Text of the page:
Grant Supports Organic Apple Research
Release Date: 11-06-2006
The plum curculio is a nasty weevil: pimply, snout-nosed and hump-backed. By itself, this pest has been enough to drive many New England apple growers away from trying to grow their fruit organically.
And it’s not alone. Following the curculio, a bestiary of apple maggots, Oriental fruit moths, tarnished plant bugs, thrips, leaf miners and mites hungrily prowl. If that’s not enough, mildew, fireblight, bitter rot and other diseases attack many varieties of apples; the regional favorite, Macintosh, is particularly susceptible to scab.
In general, it is extremely difficult and prohibitively expensive to produce organic tree fruits in the East. And apples seem the worst of the lot.
Unless you are like Lorraine Berkett, a University of Vermont professor of plant and soil science.
"It’s the holy grail of organics," she says, walking toward a razor-straight row of new apple trees at the UVM Horticulture Farm off Shelburne Road. "If we can produce marketable organic apples in New England, we’ll be doing something that many growers say is impossible."
That’s exactly what she aims to do. With a $657,000 grant from the US Department of Agriculture, she and her colleagues are leading the only significant university research effort in New England studying organic apple farming, and one of only a few such efforts nationwide.
Berkett stops and points to two stands of apple trees, both still green against a curtain of orange and yellow maples. Here, this past spring, she, along with assistant farm manager Terry Bradshaw and others, started planting and grafting five varieties of apple trees on a nearly two-acre research plot.
In one block, 250 branchless stems, with trunks wrapped in white tape, are connected to aluminum rods and wires, stretching like leafy telephone poles across the field. In the other stand, 216 older trunks, many Macintosh, have been cut with a chainsaw and new varieties grafted onto each stump. These two stands represent the two major paths farmers could choose in pursuing organic apples: start with new trees or cut old ones and add disease-resistant stock on top.
With Honeycrisp, Zestar! (yes, the exclamation point is part of the name), Ginger Gold, Macoun and scab-resistant Liberty varieties — plus the two age categories, various soil amendments, irrigation piping, and differing spacing between trees — the researchers have a menu of variables that they can use to study the effects of organic treatments.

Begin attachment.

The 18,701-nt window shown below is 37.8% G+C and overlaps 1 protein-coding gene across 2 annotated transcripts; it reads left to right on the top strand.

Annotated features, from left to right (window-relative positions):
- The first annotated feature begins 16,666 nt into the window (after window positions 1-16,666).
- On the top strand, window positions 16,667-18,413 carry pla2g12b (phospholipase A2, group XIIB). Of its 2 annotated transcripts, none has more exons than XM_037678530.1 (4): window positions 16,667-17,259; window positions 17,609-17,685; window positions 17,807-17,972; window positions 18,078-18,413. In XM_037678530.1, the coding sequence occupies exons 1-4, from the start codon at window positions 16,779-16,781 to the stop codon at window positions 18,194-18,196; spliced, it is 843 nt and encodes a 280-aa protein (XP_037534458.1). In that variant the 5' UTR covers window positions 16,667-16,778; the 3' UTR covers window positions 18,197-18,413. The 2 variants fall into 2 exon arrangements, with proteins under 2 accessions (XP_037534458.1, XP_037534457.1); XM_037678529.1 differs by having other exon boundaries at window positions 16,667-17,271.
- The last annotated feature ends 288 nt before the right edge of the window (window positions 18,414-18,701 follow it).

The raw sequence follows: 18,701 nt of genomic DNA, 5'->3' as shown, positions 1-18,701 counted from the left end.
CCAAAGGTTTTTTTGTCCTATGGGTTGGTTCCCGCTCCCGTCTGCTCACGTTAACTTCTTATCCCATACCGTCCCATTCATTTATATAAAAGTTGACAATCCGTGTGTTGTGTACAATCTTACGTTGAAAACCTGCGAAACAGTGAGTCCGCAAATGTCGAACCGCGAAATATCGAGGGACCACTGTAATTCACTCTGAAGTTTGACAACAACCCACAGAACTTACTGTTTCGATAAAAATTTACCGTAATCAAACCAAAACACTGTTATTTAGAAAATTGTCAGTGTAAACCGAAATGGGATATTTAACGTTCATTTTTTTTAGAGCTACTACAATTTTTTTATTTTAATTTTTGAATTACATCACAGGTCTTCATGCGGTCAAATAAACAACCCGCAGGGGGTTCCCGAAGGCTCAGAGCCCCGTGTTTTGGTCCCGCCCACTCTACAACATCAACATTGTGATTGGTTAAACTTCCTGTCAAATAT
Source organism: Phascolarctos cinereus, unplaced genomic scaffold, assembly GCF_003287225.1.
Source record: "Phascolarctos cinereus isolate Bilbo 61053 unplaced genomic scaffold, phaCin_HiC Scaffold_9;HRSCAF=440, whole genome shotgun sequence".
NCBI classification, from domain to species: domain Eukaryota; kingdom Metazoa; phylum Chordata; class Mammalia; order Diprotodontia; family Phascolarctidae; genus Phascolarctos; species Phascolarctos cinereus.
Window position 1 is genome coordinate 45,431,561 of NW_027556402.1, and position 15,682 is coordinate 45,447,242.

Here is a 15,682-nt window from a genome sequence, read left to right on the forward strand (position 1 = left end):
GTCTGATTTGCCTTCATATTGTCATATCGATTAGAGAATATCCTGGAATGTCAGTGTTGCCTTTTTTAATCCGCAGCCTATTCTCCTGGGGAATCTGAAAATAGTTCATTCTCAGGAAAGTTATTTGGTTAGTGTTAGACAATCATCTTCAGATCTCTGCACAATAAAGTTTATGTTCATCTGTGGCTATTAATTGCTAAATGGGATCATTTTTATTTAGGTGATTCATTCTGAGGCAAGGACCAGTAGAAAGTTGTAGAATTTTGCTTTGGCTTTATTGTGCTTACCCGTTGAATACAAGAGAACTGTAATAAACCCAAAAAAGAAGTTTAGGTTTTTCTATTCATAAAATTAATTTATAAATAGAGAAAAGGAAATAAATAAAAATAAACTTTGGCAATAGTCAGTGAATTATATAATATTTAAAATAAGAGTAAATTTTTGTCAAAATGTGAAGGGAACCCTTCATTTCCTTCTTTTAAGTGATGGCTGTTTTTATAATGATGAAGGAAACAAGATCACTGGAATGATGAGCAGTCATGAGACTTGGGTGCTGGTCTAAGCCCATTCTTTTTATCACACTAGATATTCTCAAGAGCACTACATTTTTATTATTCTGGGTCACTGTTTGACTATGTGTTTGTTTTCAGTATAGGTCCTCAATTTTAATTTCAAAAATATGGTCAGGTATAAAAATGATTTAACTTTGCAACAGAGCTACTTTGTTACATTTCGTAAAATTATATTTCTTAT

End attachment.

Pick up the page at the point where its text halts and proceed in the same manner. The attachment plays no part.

At the top of the treatment list is kaolin clay. The same stuff that’s used in toothpaste, this inert wettable powder leaves a protective film on the leaves and on the apples themselves. Discovered in the 1990s and accepted for organic use in 2000, it appears to control or at least fend off many apple insect pests — including plum curculio.
"We absolutely white-washed these," Bradshaw says, fingering the rough grey-green leaves of one of the older trees. And while you might expect that the clay would inhibit growth, research shows that this non-toxic coating actually increases photosynthesis by keeping trees cool on hot summer afternoons that would otherwise trigger the tree to shut down because of heat stress.
Combining this treatment with others, like sulphur and natural oils, the researchers expect that at the end of three years they’ll have enough data — and enough apples — to see if the impossible might be overcome. "In these new blocks we’re going to find out what are the challenges, and do what we have to do to manage these organically and sustainably," Berkett says.
They’re not hoping to find a single horticultural sword to strike down the curculio and other attackers. Instead, they are starting what they see as a nearly decade-long effort to test and combine numerous approaches that all meet the now-federally regulated rules of organic farming, and that would be successful in the marketplace.
"Let’s see if we can do it," Berkett says. "We’re recording effort and studying the whole system, which includes, of course, the costs and trade-offs of these approaches."
"There are organic alternatives to all the challenges growers face. It may be a matter of integrating them well," she says. "But we’ll see what the research shows."
Dollars to Donuts
Only 10 farms in Vermont are listed in the Northeast Organic Farming Association’s directory as producing apples and few of these are, well, ready to plop down on a teacher’s desk.
At Shelburne Orchards, about 6 of their 80 acres of apple trees are managed organically. "We do sell some pick-your-own and press some organic cider," says Rob Healy who has worked for Nick Cowles, the orchard’s owner, for 15 years. "There are some good ones. But if you hold an organic apple and a conventional apple you can tell which is which. They tend to be smaller, and they’ll be a little off... That’s a tough sell in the supermarket."
The UVM group is hoping to make that sale a lot easier.
"Our goal in this research," UVM farm manager Bradshaw says, "is to grow top-quality fruit for the fresh market. We won’t be satisfied with a whole boat-load of cider apples."
For full story see The Holy Grail of Ogranics from the View.